The biggest challenge with Tough Justice is that it’s a game about playing through a trial in a court of law. When I first proposed it to my gaming group they weren’t jumping up and down with excitement. There are no bad guys to destroy, empires to build, civilisations to protect. The scope is very small, one life to save from the gallows with wits and cunning. Unless this appeals, it’s going to be a hard sell. However I think the game has excellent potential as additional rules to use in your current campaign, whatever setting that may be. Vigilante finally caught by the police? Pirate brought before the conclave for breaking the code? Spaceship pilot threatened with court martial? Tough Justice can be adapted to play out the trials in a way usually glossed over during sessions. Imagine how impassioned a player would be to save his character from a carbonite judgement after two years of play!
As an experienced gamer I would recommend Tough Justice as a well produced game with reams of background knowledge of the time, a simple ‘pick up and play’ concept and it’s usefulness in other campaigns. To misquote the judges of the time and their dreaded sentence of death “Take this game from whence it came, to be held in the hands until read.”
For fifty minutes one cold November day, I was Sally Sparrow.
Perhaps an explanation is in order: this was 2009 and Cubicle 7 were in the process of releasing their Dr Who tabletop roleplaying game1. It wasn’t actually available for sale at that time due to shipping issues, but they were still running demos at Dragonmeet. It was so much fun that we put in a pre-order and eagerly awaited the day when it would drop through the letterbox and into our clammy little paws. We also won a Dalek standee the same day, but that’s another story…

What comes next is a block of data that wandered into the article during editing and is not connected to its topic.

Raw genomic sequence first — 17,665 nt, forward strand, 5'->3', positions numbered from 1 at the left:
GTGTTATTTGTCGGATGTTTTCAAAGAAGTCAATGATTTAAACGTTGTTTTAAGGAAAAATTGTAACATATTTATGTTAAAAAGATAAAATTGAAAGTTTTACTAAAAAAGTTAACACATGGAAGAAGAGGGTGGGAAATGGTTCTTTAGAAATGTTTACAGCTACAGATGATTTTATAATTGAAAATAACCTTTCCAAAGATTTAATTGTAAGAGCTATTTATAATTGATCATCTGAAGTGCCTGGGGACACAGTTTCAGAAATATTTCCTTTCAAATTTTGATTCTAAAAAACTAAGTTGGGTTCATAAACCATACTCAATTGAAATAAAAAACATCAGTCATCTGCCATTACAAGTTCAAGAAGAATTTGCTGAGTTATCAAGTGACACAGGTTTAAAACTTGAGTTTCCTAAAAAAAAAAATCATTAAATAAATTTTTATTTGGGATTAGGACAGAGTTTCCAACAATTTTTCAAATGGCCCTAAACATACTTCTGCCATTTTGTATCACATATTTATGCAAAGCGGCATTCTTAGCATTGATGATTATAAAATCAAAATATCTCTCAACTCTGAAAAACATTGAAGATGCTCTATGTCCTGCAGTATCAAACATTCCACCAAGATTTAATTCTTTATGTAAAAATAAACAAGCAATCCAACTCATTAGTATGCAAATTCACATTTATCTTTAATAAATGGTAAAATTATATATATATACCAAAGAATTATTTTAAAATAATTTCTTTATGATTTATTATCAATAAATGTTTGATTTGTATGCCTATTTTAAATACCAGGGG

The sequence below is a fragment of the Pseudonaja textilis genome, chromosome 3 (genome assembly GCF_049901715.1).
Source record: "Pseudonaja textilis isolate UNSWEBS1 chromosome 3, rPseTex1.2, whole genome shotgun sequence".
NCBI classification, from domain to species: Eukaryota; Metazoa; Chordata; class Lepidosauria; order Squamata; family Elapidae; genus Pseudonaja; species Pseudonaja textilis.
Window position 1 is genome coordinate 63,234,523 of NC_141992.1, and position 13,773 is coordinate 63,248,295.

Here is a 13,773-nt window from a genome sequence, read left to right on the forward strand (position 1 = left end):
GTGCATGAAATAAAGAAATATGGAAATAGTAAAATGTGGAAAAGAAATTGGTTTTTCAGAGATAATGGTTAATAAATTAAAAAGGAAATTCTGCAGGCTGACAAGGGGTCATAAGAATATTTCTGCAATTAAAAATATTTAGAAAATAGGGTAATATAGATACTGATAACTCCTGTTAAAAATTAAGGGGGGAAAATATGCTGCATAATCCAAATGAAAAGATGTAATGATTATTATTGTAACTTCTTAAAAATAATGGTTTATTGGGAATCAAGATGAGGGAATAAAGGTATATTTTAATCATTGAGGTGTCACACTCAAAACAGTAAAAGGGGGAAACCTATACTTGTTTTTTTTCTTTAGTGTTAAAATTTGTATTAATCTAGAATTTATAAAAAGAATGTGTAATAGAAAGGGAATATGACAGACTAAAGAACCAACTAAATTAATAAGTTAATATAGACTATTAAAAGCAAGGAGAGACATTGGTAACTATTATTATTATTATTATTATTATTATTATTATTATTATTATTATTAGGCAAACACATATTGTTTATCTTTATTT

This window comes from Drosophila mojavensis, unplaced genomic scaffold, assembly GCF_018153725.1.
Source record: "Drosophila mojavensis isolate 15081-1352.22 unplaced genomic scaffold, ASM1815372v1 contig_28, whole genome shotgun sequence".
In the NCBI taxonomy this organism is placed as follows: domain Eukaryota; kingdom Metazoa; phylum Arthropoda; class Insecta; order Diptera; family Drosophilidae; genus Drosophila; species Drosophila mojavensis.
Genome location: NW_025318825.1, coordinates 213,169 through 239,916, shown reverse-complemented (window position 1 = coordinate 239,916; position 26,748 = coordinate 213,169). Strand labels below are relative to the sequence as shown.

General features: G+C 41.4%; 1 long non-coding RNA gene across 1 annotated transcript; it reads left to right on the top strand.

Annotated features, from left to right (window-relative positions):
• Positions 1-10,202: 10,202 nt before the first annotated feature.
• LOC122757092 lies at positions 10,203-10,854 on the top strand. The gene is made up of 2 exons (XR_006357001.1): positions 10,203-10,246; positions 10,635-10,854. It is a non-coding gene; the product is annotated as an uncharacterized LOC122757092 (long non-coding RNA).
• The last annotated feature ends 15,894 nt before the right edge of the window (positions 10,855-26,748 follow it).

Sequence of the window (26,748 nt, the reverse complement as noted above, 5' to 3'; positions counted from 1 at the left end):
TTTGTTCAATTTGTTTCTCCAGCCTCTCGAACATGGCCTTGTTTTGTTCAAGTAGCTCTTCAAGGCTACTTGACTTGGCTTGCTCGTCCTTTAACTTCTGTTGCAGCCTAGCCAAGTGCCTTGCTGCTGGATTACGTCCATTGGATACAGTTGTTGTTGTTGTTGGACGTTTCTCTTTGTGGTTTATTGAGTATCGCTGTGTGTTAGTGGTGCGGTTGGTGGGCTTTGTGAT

There have been three Dr Who roleplaying games so far. The first was published by FASA2 in 1985 and has Tom Baker and Leela on the front cover, even though neither of them was still in the show by that point. The second was “Timelord” by Virgin3; unusually for the time, it was printed as a standard paperback and marketed as such to fit in with their line of novels. It includes the following classic piece of advice for novice roleplayers: “Role-playing is like acting: some people are good at it and others are appalling. There are some splendid examples of bad acting in the television series, so a player who cannot throw himself into a role is hardly setting a precedent – in fact he is making an accurate contribution to the adventure!” Er, right.
So why am I writing a review for a game that’s almost two years old now? Because it’s a good game and many people probably don’t know that it’s out there. Also, the new series of Doctor Who has just broadcast one of its best episodes ever. But also because at some point this year, Cubicle 7 will be releasing an updated version with all new artwork and some new monster material to bring it into the Eleventh Doctor’s reign. You can still get hold of the Tenth Doctor edition, which is what I’ll be reviewing here, an eye-poppingly gorgeous boxed set and well worth a look if you can’t wait patiently for the new stuff.
And, yes, I said boxed set. Many of the early RPGs came as multiple booklets in a box with a few dice. They then graduated onto A4-ish hard or soft-backs. Others, like Timelord, have been published in a smaller, more recognised format. Like its FASA predecessor, Cubicle 7’s game has gone for the traditional boxed set, but not for the same reasons. Licensing intellectual property is a very complex area these days; someone else already has the licence to produce Dr Who books, so the designers have been forced to be creative and return to gaming’s roots all at the same time. And yes, it has dice in it. They have TARDIS blue dots on them.
It also has a lot of other stuff in it: a Player’s guide, a Gamemaster’s guide, an adventures book, character sheets, pop-out gadget cards, story point counters and a four sided rules summary, all very similar to James Wallis’ favourite game of all time, the hugely influential Ghostbusters4. And that’s one of the game’s strengths: it has learnt from the best of the past and given the players a fast, simple way into the game that doesn’t necessarily require several days’ reading first. You can pick up the quick start guide (helpfully labelled “Read This First!”) and the pre-generated character sheets (Tennant’s Doctor, Rose, Mickey, Martha, Donna, the decent, non-Torchwood version of Captain Jack, Sarah Jane and the tin dog) and just get on with it. There’re not many games that you can say that about.